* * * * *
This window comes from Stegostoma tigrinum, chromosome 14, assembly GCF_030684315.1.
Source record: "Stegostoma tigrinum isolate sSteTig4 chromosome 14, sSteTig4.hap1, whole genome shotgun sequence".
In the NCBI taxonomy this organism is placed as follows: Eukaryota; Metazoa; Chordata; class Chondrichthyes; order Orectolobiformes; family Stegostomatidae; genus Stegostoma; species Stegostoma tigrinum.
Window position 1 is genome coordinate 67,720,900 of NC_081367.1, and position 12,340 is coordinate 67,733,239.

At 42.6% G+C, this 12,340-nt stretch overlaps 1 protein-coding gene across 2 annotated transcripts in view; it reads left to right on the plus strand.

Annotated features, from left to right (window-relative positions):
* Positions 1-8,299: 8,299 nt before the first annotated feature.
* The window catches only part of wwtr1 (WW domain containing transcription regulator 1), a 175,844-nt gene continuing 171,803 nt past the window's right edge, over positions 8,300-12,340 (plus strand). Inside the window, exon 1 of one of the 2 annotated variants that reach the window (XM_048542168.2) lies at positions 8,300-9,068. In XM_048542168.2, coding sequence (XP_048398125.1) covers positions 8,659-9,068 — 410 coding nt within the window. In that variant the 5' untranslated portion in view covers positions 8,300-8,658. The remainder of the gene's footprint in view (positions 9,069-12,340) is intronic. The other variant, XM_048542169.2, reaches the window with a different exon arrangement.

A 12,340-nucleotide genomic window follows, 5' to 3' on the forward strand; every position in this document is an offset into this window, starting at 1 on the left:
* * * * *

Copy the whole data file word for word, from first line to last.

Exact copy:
This window comes from Stegostoma tigrinum, chromosome 14, assembly GCF_030684315.1.
Source record: "Stegostoma tigrinum isolate sSteTig4 chromosome 14, sSteTig4.hap1, whole genome shotgun sequence".
In the NCBI taxonomy this organism is placed as follows: Eukaryota; Metazoa; Chordata; class Chondrichthyes; order Orectolobiformes; family Stegostomatidae; genus Stegostoma; species Stegostoma tigrinum.
Window position 1 is genome coordinate 67,720,900 of NC_081367.1, and position 12,340 is coordinate 67,733,239.

At 42.6% G+C, this 12,340-nt stretch overlaps 1 protein-coding gene across 2 annotated transcripts in view; it reads left to right on the plus strand.

Annotated features, from left to right (window-relative positions):
* Positions 1-8,299: 8,299 nt before the first annotated feature.
* The window catches only part of wwtr1 (WW domain containing transcription regulator 1), a 175,844-nt gene continuing 171,803 nt past the window's right edge, over positions 8,300-12,340 (plus strand). Inside the window, exon 1 of one of the 2 annotated variants that reach the window (XM_048542168.2) lies at positions 8,300-9,068. In XM_048542168.2, coding sequence (XP_048398125.1) covers positions 8,659-9,068 — 410 coding nt within the window. In that variant the 5' untranslated portion in view covers positions 8,300-8,658. The remainder of the gene's footprint in view (positions 9,069-12,340) is intronic. The other variant, XM_048542169.2, reaches the window with a different exon arrangement.

A 12,340-nucleotide genomic window follows, 5' to 3' on the forward strand; every position in this document is an offset into this window, starting at 1 on the left: